Essentially you can play set-ups with White pawns on d4 and e3 (based around the Koltanowski Colle) and as Black have pawns on d5 and e6 (the French and Queen’s Gambit Declined). This sounds like a simple approach, and it’s certainly easy to get started with it. But if someone brings sufficient middle game understanding to this simple initial set-up, it’s quite enough to become a Grandmaster. If you don’t believe me then ask Magnus Carlsen.
This is the whole issue with openings, only a few players bring sufficient middle game understanding to the table to play them well. It’s this understanding that should be the main focus of a developing player, and a simple repertoire which leads to some nice pawn structures and plans is the best way to complement this development.
Here anyway is my Youtube video on the course explaining a bit more:
After a lot of hard work I’ve finally opened my Tiger Chess site to the public, rather than just my students. It’s been my goal for quite a while to create a site which integrated my articles, video instruction, book and software recommendations and offers an online booking system to students. I’ve also wanted to create material that is both suitable for the target audience and of genuine benefit.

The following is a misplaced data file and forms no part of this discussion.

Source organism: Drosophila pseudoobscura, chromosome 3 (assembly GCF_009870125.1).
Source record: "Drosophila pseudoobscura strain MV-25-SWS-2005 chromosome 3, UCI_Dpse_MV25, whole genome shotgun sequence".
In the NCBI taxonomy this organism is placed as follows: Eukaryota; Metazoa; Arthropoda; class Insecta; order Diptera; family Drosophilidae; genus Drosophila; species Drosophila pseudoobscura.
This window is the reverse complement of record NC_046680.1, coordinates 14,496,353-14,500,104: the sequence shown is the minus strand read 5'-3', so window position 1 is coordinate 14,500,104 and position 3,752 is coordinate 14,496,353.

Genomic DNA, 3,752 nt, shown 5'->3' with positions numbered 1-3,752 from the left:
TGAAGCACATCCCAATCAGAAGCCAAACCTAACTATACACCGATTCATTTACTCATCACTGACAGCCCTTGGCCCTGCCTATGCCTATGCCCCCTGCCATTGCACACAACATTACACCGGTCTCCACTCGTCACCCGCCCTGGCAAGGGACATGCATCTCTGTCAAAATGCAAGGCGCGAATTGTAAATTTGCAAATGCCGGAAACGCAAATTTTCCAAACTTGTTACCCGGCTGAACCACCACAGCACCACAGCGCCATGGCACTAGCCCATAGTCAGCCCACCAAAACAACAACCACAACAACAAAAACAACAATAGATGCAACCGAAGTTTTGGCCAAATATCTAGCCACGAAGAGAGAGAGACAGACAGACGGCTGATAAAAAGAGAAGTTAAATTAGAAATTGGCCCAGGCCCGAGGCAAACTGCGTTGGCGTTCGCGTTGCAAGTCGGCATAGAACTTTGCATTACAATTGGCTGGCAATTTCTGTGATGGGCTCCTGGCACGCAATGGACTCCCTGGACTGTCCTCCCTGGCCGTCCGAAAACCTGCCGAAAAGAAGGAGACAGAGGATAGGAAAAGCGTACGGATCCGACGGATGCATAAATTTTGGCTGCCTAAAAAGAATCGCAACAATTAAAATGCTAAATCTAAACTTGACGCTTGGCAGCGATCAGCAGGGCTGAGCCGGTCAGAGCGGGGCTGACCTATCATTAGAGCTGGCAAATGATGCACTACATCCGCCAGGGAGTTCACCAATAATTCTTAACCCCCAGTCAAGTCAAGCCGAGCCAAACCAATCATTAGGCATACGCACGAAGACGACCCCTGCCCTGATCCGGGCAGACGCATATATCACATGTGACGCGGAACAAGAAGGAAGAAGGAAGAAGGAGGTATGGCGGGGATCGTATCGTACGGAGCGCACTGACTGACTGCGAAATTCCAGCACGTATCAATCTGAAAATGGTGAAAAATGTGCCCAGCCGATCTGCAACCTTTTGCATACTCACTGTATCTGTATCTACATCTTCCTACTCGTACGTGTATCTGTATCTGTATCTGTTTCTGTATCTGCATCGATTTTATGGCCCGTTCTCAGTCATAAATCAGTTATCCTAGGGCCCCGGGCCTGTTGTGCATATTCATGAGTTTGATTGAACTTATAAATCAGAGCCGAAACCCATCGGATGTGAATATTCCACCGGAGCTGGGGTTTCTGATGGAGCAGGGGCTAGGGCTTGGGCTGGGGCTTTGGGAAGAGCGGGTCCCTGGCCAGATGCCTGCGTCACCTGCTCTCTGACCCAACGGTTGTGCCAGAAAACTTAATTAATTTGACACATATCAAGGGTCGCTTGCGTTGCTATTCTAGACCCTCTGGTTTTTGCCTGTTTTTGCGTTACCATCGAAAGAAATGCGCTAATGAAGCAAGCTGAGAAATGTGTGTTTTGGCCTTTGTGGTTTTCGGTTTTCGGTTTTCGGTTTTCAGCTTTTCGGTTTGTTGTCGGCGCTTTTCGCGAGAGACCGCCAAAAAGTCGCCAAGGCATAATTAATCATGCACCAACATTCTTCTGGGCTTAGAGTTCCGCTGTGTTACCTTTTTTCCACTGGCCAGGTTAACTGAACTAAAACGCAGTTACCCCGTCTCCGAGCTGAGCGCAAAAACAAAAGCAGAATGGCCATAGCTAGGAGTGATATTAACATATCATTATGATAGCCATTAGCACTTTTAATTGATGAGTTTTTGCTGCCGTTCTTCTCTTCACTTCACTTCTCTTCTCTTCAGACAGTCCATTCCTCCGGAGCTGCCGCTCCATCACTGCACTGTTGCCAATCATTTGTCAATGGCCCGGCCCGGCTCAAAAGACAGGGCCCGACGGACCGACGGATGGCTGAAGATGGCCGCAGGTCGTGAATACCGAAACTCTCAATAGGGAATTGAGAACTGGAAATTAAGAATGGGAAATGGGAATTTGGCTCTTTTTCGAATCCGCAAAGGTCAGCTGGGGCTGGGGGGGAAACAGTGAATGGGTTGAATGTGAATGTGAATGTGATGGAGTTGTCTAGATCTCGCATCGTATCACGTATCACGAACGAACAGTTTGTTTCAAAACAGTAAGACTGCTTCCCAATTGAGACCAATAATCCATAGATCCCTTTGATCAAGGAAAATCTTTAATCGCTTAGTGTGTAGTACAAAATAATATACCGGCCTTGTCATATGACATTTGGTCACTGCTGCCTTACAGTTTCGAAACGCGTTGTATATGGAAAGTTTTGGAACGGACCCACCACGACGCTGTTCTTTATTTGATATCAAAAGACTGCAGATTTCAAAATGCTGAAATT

The first course, Building an Opening Repertoire, is now online and weighs in at over 21 hours of detailed instruction. Not having a offices to rent and staff to pay allows me to price this at just £19.95 to those with Full Membership. Those who’ve bought this course are very happy with it.
I have another four major courses planned as well which will essentially be video versions of an expanded Power Chess Program. This was originally a correspondence course I ran in the 1990s which later got published in a two book cut down form by B. T. Batsford. After much ado I got the publication rights back and am now in the process of revising and expanding the original material.